Saturday will see the Scottish national team continue their Euro 2016 qualifier campaign as they face Georgia. Their first home game, after the 2-1 defeat to Germany in Dortmund, is to be played at Ibrox. The pre-game anxiety felt before meeting the World Champions does not linger as Scotland approach this game with confidence.
In terms of international football, Georgia is a new team. Founded in 1990, the team are controlled by the Georgian Football Federation, which was recognised by both FIFA and UEFA in 1992. The team are ranked 110 in the world, having dropped 15 places in September this year.
Georgia’s first game was a friendly with Lithuania that ended in a 2-2 draw. This was the only game the country played prior to gaining independence in 1991.
Since being allowed to play competitively, Georgia have had no success in qualifying for the major tournaments. In FIFA World Cup qualifiers Georgia’s highest position attained was 3rd in 2002 ahead of the South Korea and Japan tournament. Their best attempt at UEFA European Championship was also 3rd, failing to qualify for England 1996.
Although they do not boast the best track record, Georgia have a few notable successes. Their biggest win came in 1997 when they bet Armenia 7-0. They seem competent facing teams of the same calibre, having recently beaten Lichtenstein and Saudi Arabia.
Worth noting for the Tartan Army is the last meeting between Scotland and Georgia, in which the Scots were beaten 2-0 during the Euro 2008 qualifiers. With three teenagers Georgia went ahead after 16 minutes. The Georgians had no chance of qualifying but took the result as a consolation.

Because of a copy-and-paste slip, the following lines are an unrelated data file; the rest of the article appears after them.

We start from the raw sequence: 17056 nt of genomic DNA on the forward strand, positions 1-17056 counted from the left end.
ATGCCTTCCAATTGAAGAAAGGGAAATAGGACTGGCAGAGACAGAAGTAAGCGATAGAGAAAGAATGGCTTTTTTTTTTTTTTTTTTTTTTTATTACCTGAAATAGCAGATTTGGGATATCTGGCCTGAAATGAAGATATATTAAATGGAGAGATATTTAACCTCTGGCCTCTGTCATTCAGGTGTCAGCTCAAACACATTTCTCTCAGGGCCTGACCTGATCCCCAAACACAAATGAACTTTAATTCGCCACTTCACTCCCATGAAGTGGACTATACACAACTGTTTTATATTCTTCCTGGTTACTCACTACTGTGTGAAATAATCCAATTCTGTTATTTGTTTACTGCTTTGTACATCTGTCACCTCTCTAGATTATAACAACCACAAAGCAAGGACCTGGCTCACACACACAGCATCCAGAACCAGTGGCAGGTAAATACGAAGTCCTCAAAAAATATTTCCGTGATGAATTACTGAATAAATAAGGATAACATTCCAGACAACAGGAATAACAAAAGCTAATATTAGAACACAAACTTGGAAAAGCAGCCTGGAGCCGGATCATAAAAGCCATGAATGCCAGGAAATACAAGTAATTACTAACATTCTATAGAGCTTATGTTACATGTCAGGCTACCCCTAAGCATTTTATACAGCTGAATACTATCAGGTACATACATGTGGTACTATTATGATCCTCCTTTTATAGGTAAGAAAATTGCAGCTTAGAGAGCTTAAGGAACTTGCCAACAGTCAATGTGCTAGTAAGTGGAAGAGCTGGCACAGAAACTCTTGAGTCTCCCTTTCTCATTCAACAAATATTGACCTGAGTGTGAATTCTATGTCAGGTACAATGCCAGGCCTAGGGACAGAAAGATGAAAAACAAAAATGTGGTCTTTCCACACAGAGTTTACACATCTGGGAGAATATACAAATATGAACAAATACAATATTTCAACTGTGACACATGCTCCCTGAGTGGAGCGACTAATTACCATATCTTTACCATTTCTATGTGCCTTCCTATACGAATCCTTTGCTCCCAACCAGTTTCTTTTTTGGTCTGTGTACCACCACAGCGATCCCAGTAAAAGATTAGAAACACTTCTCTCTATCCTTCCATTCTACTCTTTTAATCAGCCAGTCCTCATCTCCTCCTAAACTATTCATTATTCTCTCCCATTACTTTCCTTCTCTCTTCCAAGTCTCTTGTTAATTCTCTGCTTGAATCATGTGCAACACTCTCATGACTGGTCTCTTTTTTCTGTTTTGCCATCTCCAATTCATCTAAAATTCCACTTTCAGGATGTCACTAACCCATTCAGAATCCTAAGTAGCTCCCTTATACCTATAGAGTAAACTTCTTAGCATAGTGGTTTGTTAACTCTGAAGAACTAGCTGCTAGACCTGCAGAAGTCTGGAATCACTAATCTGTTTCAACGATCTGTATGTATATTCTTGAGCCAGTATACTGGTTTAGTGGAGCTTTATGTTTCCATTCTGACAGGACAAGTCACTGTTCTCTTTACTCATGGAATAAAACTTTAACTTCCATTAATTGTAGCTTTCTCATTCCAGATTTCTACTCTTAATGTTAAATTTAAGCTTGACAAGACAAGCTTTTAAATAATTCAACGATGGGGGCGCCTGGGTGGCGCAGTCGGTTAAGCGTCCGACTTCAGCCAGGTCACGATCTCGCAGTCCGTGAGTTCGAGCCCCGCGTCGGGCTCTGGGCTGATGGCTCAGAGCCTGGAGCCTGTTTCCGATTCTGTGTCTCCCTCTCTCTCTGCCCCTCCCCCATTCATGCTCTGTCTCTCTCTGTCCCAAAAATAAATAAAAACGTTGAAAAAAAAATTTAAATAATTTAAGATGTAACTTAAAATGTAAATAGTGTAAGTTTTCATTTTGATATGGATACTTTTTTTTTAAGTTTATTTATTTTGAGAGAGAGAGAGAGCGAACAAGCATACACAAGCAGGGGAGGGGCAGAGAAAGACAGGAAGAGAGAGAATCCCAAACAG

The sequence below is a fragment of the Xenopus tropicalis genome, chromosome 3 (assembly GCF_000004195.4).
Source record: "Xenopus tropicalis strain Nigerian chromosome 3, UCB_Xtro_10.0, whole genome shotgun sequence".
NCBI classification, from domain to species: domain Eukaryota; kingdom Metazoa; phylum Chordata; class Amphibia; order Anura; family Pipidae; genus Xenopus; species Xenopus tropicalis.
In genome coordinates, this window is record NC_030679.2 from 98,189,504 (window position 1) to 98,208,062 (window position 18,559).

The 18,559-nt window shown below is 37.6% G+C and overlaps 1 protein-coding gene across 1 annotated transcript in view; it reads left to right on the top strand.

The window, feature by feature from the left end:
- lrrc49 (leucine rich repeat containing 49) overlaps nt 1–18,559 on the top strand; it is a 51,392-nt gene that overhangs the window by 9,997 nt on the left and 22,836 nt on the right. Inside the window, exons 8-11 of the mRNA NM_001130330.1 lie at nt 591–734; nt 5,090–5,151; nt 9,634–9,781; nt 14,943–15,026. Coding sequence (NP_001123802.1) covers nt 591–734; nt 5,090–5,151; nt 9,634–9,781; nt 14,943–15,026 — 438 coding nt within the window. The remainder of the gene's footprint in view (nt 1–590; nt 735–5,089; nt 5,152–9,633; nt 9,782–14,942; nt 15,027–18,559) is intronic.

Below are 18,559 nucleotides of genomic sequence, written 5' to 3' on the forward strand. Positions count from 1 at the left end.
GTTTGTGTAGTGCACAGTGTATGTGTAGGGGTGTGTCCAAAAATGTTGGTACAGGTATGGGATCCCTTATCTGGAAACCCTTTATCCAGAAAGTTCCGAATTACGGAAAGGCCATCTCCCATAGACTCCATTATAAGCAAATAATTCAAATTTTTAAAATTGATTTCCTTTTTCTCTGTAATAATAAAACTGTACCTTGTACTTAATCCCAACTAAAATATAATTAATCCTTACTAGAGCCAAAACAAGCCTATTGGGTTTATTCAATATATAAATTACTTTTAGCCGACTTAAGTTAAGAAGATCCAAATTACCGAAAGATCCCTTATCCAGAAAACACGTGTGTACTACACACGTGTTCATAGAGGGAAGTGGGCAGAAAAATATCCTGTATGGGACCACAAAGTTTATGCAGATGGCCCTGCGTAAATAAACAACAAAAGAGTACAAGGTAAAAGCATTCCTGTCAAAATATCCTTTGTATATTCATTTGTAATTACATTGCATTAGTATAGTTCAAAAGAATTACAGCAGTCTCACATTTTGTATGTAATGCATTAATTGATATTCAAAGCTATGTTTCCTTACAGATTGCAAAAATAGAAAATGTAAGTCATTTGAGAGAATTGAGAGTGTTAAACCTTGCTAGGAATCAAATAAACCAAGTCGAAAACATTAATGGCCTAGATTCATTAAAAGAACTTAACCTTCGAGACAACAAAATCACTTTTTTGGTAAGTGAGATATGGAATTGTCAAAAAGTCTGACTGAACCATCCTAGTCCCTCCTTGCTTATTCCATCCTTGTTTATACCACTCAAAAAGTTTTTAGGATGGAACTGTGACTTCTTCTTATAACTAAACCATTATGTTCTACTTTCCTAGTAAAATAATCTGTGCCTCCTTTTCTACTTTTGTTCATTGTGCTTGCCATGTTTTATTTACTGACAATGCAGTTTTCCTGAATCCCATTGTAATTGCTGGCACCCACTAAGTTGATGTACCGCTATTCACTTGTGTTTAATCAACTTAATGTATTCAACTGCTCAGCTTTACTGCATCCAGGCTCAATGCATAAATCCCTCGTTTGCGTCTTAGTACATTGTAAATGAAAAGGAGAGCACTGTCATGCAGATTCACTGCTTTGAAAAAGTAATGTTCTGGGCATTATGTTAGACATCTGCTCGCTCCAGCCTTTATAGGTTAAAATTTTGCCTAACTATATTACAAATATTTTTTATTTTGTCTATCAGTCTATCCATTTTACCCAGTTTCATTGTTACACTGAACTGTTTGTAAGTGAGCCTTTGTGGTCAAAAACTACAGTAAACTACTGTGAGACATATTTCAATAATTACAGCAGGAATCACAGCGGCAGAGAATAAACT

Georgia got off to an unfortunate start in their qualifying campaign this year when Aiden McGeady scored a late goal securing away team Republic of Ireland three points. Georgia had levelled before half time and opted to sit deep and hold on to the point but were unlucky as the Everton player scored in the 89th minute.
So do Scotland have to worry about Georgia?
Strachan’s approach is to take every game seriously, and rightly so. Georgia will not bring the same class of football as Germany though they will not be beaten easily as the likes of Gibraltar. Georgia will keep in mind their last encounter with Scotland and console themselves with a respectable attempt against the Republic of Ireland.
Having said that though, Scotland are improving and looking much fitter as the year is progressing. The Scots are invigorated after giving the German’s a scare, cementing themselves as a team that will not be beaten easily.
Georgia will also remember their 3rd place positions achieved in Euro and World Cup qualifying. With the playoff system introduced this year that would allow 3rd placed teams to progress further, there is a real chance for Georgia should they improve their game and hold on. It remains to be seen though if they can mould themselves into a strong attacking team ahead of future clashes.
Written by Daniel Lafferty